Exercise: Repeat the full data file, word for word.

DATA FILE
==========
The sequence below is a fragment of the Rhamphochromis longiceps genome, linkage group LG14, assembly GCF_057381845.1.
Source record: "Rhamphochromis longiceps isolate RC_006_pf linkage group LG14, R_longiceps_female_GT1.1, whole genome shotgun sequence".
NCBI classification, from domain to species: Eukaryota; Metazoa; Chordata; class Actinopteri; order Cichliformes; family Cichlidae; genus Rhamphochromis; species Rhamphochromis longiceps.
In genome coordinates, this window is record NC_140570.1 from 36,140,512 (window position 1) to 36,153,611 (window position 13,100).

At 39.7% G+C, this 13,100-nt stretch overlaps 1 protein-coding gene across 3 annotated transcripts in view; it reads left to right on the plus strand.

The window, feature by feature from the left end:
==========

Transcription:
The sequence below is a fragment of the Rhamphochromis longiceps genome, linkage group LG14, assembly GCF_057381845.1.
Source record: "Rhamphochromis longiceps isolate RC_006_pf linkage group LG14, R_longiceps_female_GT1.1, whole genome shotgun sequence".
NCBI classification, from domain to species: Eukaryota; Metazoa; Chordata; class Actinopteri; order Cichliformes; family Cichlidae; genus Rhamphochromis; species Rhamphochromis longiceps.
In genome coordinates, this window is record NC_140570.1 from 36,140,512 (window position 1) to 36,153,611 (window position 13,100).

At 39.7% G+C, this 13,100-nt stretch overlaps 1 protein-coding gene across 3 annotated transcripts in view; it reads left to right on the plus strand.

The window, feature by feature from the left end: